Immanuel Kant was a transformative figure in modern Western philosophy due to his ground-breaking work in metaphysics and ethics.

He was one of the most influential philosophers of the 18th century, and his work in metaphysics and ethics have had a lasting impact to this day.

One of Kant’s greatest contributions to philosophy was his moral theory, deontology, which judges actions according to whether they adhere to a valid rule rather than the outcome of the action.

According to Kant’s theory, if you follow a valid moral rule, like “do not lie”, and it ends up with people getting harmed, then you’ve still done the right thing.

Deontology has since become one of the “big three” moral frameworks in the Western tradition, along with virtue ethics (based on Aristotle’s work) and consequentialism (exemplified by utilitarianism).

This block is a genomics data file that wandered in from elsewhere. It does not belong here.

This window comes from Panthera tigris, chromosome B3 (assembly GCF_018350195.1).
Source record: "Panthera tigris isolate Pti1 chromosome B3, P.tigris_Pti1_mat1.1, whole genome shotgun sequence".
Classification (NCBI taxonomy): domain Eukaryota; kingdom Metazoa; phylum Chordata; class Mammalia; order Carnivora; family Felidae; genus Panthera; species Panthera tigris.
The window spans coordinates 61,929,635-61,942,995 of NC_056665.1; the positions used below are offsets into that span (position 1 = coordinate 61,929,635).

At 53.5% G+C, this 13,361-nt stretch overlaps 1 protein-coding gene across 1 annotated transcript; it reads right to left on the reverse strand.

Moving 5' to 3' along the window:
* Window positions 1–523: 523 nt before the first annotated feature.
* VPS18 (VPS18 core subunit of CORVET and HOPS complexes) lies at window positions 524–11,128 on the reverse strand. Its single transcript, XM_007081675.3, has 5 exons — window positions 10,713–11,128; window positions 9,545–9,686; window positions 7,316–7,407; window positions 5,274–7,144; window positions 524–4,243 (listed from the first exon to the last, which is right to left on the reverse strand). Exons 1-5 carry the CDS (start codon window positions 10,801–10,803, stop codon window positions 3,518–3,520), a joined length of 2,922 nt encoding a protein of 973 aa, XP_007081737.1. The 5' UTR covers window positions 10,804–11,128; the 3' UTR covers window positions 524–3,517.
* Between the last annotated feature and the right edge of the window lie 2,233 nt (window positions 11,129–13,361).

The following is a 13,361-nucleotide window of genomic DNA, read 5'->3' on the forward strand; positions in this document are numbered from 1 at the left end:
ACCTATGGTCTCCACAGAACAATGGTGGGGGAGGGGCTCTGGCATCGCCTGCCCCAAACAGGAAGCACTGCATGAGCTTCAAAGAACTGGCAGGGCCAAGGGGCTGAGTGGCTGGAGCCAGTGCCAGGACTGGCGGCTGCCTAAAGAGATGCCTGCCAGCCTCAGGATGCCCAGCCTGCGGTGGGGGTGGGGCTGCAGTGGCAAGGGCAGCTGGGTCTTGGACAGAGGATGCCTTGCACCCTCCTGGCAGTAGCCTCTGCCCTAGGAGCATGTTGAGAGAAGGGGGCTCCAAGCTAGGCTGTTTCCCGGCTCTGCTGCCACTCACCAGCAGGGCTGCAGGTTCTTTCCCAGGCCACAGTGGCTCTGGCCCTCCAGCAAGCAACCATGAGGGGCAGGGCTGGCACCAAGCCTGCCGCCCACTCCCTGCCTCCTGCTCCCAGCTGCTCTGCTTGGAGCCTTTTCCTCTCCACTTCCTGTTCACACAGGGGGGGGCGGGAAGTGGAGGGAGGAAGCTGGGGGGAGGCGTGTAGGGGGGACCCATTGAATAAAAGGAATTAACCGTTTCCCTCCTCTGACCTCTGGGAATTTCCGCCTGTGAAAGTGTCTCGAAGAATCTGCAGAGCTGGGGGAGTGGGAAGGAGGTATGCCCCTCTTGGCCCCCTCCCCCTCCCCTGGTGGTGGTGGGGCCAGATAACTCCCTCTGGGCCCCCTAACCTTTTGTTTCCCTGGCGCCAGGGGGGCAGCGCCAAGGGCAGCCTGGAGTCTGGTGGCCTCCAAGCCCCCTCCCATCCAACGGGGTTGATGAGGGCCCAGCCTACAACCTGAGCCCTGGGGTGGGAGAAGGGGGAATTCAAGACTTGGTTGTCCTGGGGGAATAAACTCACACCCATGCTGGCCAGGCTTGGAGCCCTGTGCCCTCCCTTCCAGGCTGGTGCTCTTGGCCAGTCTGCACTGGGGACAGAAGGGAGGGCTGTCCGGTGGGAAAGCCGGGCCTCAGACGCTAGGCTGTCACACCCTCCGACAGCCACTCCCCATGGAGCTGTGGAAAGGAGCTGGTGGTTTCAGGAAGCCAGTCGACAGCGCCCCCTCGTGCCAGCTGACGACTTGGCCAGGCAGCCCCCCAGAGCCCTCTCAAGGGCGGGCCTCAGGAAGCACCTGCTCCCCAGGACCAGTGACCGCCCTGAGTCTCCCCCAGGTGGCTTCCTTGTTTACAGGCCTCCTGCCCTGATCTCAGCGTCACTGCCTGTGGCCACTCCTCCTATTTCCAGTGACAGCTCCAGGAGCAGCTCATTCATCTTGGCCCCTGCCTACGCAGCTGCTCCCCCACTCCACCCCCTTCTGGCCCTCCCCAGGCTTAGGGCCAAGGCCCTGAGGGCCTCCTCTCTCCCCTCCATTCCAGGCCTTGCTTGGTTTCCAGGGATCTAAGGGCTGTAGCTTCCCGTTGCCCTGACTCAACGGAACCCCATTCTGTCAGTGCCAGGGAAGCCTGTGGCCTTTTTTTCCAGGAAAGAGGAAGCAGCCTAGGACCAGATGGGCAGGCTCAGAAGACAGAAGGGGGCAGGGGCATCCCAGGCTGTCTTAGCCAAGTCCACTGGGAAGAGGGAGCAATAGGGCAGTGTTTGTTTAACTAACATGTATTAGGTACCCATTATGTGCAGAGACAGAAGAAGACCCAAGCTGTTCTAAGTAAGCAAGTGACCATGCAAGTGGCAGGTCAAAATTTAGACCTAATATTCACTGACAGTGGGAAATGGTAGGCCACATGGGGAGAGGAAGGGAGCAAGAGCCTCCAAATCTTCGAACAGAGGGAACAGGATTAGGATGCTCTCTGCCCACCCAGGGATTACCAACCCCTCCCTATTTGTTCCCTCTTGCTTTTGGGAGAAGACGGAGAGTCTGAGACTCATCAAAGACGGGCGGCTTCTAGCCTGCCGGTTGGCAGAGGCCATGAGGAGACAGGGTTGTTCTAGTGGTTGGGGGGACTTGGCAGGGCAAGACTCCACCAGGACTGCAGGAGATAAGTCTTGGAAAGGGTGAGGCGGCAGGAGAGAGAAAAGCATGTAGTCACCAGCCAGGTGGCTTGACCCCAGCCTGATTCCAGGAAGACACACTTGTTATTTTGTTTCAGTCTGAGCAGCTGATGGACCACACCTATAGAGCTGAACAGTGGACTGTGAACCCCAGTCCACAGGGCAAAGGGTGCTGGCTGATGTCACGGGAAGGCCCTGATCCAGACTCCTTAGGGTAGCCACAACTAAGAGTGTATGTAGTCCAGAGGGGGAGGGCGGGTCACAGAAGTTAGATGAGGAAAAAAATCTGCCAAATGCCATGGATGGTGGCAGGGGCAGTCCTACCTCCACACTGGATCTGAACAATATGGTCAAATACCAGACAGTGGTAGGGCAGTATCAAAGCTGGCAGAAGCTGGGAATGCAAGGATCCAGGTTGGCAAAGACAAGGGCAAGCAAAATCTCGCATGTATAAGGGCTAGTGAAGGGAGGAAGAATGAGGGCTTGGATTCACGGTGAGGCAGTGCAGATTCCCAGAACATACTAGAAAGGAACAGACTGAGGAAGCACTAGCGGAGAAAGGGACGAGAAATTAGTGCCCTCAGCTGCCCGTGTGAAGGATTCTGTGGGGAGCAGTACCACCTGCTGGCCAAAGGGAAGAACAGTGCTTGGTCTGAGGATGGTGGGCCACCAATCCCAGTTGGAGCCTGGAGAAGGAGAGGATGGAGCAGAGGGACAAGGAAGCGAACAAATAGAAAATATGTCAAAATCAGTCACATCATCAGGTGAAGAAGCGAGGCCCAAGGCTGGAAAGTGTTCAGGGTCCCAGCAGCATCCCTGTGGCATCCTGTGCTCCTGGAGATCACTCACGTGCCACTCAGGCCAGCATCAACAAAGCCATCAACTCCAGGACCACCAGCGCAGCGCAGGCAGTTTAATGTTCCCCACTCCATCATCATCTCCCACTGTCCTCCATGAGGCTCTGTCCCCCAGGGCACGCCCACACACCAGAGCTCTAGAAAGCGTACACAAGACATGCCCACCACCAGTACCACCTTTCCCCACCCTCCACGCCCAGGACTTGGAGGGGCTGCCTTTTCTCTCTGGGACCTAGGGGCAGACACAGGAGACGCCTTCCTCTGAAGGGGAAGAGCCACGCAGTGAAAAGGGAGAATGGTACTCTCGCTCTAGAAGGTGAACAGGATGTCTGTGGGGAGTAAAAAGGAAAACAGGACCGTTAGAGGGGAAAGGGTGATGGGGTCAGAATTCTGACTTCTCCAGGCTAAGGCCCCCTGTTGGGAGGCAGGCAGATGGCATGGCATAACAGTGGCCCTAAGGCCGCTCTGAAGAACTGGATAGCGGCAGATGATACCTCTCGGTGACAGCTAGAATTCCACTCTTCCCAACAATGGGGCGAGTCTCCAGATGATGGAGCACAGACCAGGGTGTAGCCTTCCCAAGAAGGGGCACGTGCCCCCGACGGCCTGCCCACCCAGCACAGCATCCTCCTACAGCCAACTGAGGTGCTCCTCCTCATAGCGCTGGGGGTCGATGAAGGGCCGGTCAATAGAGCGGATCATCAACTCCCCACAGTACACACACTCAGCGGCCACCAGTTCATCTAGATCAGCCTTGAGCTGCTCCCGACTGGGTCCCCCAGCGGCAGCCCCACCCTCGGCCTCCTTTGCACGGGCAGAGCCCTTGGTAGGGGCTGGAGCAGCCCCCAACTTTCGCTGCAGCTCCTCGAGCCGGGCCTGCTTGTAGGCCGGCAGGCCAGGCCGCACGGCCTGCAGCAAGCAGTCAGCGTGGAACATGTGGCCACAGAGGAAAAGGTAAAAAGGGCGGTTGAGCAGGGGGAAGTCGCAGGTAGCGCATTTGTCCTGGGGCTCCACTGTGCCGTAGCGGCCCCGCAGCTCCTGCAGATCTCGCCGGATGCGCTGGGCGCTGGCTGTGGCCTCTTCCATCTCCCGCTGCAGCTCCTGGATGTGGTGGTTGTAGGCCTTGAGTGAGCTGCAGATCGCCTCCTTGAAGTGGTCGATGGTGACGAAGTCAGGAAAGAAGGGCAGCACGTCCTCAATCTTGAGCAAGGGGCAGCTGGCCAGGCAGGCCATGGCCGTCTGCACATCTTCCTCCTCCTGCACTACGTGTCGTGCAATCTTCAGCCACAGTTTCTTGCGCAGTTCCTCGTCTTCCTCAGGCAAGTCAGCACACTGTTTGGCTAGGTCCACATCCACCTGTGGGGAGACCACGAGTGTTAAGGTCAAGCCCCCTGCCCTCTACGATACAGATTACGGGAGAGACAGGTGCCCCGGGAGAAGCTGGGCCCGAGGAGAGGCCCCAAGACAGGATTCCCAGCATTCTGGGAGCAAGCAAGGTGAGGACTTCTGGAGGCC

The will

Kant argued that morality cannot be based on our emotions or experience of the world, because this would leave it weak and subjective, and lacking the unconditional obligation that he believed was central to moral law.

“Every one must admit that a law has to carry with it absolute necessity if it is to be valid morally – valid, that is, as a ground of obligation,” he wrote.

His concern was that without this sense of unconditional obligation, a moral rule like ‘do not lie’ could compete with and be overridden by other concerns, like someone deciding they could lie because it suits their interests to do so, and they value their interests more than morality.

Rather, Kant argued that morality must be based on reason, which alone can provide the unconditional necessity that makes morality override our subjective interests.